Titus Welliver Talks Embracing His Bad Guy Roots in 'Chicago P.D.' Guest Spot
Titus Welliver may be playing a cop on Amazon’s Bosch—returning April13; check back here soon for the actor’s thoughts on that show—but the actor has a long and respected list of villains on his resume.
Among those villains are: an IRA thug on Sons of Anarchy, a brutal bagman on Deadwood, a ruthless politico on The Good Wife, and though he prefers to call the character “profoundly misunderstood,” Lost’s Man in Black/ Smoke Monster.
You play a drug dealer named Ron Booth. How did the role come about?
Titus Welliver: Eriq La Salle, who is a producer/director on the show, is an old friend. We did a movie of the week together close to 20 years ago. He told me that he had wanted to bring me in for a role but wanted to wait for the right thing. He sent me the script and it really is an interesting character. I told him that I don’t want to do a lot of mustache twirling, but Booth is a very dangerous guy. Jason Beghe, Elias Koteas and Jon Seda, who play police, are all old friends, so naturally I have no scenes with them. I got to work with Jesse Lee Soffer (Jay Halstead) and my storyline is really connected directly to Tracy Spiradakos’ character Detective Hailey Upton.
What’s Upton’s relationship with Booth?
The background is that, when she worked undercover, she was working a case that involved Booth. They have a very dark, scary, unpleasant history. She’s sort of reticent about discussing it with her colleagues because it’s a very painful and dark period. Stuff unfolds.
How does Booth get involved with the Intelligence Unit?
He’s just come out of prison after serving three years for a drug offense. He’s back in the business but he’s careful and paranoid. When Upton shows back up on his radar, there’s a mistrust yet a gravitational pull towards her.
Had he hurt Upton in some ways? Does she hate him?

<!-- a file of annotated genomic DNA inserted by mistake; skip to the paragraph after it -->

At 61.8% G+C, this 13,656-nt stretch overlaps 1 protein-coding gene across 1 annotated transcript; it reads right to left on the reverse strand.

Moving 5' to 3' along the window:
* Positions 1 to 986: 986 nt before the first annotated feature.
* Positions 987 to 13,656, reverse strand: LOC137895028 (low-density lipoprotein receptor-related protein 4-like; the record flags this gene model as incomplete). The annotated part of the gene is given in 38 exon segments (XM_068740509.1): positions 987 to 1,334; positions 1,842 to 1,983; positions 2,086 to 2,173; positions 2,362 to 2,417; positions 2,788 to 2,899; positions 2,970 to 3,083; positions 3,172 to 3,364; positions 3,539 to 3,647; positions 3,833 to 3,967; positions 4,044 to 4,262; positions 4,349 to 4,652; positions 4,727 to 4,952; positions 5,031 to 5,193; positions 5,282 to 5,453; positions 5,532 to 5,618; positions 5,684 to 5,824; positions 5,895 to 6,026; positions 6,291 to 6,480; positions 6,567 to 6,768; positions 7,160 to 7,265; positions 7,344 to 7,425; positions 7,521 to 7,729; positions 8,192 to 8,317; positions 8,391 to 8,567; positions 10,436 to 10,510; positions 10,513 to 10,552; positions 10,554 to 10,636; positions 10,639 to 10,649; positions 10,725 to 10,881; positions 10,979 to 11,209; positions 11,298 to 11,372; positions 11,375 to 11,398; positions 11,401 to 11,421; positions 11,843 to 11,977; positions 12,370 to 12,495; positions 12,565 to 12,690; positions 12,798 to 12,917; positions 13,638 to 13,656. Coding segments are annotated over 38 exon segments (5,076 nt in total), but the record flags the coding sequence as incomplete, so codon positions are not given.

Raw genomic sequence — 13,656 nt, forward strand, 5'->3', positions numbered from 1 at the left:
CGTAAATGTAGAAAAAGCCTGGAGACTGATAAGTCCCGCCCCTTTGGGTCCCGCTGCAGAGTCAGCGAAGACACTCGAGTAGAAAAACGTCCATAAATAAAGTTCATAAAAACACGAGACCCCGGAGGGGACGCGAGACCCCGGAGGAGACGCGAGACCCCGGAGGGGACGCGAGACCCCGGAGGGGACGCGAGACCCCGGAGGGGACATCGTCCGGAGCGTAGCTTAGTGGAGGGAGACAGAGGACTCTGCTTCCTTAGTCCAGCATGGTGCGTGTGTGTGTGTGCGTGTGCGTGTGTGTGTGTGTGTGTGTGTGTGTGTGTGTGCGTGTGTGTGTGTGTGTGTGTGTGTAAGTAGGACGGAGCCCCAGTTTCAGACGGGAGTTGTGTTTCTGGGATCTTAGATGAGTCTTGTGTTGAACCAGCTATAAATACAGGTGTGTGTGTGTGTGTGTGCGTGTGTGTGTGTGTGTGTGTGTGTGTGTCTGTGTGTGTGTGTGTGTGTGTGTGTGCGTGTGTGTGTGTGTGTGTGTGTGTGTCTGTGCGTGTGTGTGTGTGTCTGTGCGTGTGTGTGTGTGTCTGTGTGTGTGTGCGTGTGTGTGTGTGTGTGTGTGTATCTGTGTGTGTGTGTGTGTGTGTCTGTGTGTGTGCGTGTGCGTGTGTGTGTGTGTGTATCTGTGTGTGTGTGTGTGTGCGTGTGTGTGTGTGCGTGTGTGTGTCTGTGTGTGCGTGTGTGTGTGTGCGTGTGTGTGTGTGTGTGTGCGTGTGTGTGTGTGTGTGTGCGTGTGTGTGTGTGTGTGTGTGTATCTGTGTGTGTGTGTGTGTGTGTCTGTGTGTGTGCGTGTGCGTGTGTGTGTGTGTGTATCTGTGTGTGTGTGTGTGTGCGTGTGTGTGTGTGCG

Yeah, he did and she does. This was really Tracy’s episode. She’s a dear, dear woman, very gifted and an absolute pleasure to work with. She and I got on very well; we laughed a great deal to break the tension of the story.
Does he now know she’s a cop?
He does not know that. Since Upton’s not forthcoming with information, her involvement with Booth raises eyebrows among her colleagues. He’s dealing methamphetamines, but he’s not a guy who drives around in a BMW with gold grill works. You could walk right by him and not notice him. But there’s also a level of intensity. If you were in a traffic altercation with him and he got out of his car, you would either drive away fast or get out of your car and run! There’s malevolence about him.
What’s the key to playing a villain well?
For me, it’s not to perceive him as a villain. I always steer clear of that. By the way, I never considered the Man In Black [on Lost] as a villain. I always felt like he was a profoundly misunderstood character, thrust into a position he didn’t want. He didn’t ask to be immortal. And then, if you look at a guy like Glen Childs on The Good Wife, he a duplicitous guy, a political animal that saw an opportunity and used it against an opponent—in that case, Alicia (Juliana Margulies) and Peter Florrick (Chris Noth).
I wouldn’t operate that way, but if you’re going to portray that character, then portray the humanity. Even when their actions are profoundly evil, I would try to understand the pathos of that character. You don’t have to make apologies for the character, but you should dig into why he’s going to plant a hydrogen bomb in a plant. What makes that character lack any kind of a moral compass? You have to consider that in playing Hitler as a psychopath, he must have somehow believed that what he was doing was saving Germany.
Chicago P.D., Wednesday, March 21, 10/9c, NBC